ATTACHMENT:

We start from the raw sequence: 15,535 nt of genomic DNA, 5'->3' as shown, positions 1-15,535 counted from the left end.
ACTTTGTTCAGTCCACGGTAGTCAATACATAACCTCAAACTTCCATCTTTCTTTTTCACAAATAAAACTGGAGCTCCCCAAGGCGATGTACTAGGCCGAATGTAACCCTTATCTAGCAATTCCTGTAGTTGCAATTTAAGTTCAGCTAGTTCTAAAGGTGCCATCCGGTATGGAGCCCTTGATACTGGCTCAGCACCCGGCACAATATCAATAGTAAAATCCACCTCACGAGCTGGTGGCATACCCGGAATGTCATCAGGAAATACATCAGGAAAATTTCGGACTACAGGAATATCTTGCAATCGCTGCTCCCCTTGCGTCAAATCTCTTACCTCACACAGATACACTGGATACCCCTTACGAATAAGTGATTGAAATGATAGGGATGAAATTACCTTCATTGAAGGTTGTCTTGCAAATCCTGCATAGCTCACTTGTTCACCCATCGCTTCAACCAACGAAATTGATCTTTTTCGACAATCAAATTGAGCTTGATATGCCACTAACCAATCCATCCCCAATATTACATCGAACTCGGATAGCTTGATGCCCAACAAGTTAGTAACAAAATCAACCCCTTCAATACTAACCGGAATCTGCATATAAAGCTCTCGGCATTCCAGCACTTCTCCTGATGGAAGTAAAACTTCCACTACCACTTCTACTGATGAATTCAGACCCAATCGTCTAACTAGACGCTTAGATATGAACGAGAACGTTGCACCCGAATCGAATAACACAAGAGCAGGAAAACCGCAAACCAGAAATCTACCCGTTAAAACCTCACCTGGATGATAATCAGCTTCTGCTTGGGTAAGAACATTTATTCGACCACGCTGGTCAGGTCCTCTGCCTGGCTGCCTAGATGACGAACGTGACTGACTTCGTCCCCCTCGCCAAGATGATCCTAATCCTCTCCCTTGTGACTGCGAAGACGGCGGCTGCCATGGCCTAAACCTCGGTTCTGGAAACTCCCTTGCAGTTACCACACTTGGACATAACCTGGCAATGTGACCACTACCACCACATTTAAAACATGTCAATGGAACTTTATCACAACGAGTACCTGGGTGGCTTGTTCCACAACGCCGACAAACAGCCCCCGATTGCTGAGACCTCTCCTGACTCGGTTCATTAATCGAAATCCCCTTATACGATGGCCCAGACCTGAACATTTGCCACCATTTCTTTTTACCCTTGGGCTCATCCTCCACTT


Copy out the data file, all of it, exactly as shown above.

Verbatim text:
We start from the raw sequence: 15,535 nt of genomic DNA, 5'->3' as shown, positions 1-15,535 counted from the left end.
ACTTTGTTCAGTCCACGGTAGTCAATACATAACCTCAAACTTCCATCTTTCTTTTTCACAAATAAAACTGGAGCTCCCCAAGGCGATGTACTAGGCCGAATGTAACCCTTATCTAGCAATTCCTGTAGTTGCAATTTAAGTTCAGCTAGTTCTAAAGGTGCCATCCGGTATGGAGCCCTTGATACTGGCTCAGCACCCGGCACAATATCAATAGTAAAATCCACCTCACGAGCTGGTGGCATACCCGGAATGTCATCAGGAAATACATCAGGAAAATTTCGGACTACAGGAATATCTTGCAATCGCTGCTCCCCTTGCGTCAAATCTCTTACCTCACACAGATACACTGGATACCCCTTACGAATAAGTGATTGAAATGATAGGGATGAAATTACCTTCATTGAAGGTTGTCTTGCAAATCCTGCATAGCTCACTTGTTCACCCATCGCTTCAACCAACGAAATTGATCTTTTTCGACAATCAAATTGAGCTTGATATGCCACTAACCAATCCATCCCCAATATTACATCGAACTCGGATAGCTTGATGCCCAACAAGTTAGTAACAAAATCAACCCCTTCAATACTAACCGGAATCTGCATATAAAGCTCTCGGCATTCCAGCACTTCTCCTGATGGAAGTAAAACTTCCACTACCACTTCTACTGATGAATTCAGACCCAATCGTCTAACTAGACGCTTAGATATGAACGAGAACGTTGCACCCGAATCGAATAACACAAGAGCAGGAAAACCGCAAACCAGAAATCTACCCGTTAAAACCTCACCTGGATGATAATCAGCTTCTGCTTGGGTAAGAACATTTATTCGACCACGCTGGTCAGGTCCTCTGCCTGGCTGCCTAGATGACGAACGTGACTGACTTCGTCCCCCTCGCCAAGATGATCCTAATCCTCTCCCTTGTGACTGCGAAGACGGCGGCTGCCATGGCCTAAACCTCGGTTCTGGAAACTCCCTTGCAGTTACCACACTTGGACATAACCTGGCAATGTGACCACTACCACCACATTTAAAACATGTCAATGGAACTTTATCACAACGAGTACCTGGGTGGCTTGTTCCACAACGCCGACAAACAGCCCCCGATTGCTGAGACCTCTCCTGACTCGGTTCATTAATCGAAATCCCCTTATACGATGGCCCAGACCTGAACATTTGCCACCATTTCTTTTTACCCTTGGGCTCATCCTCCACTT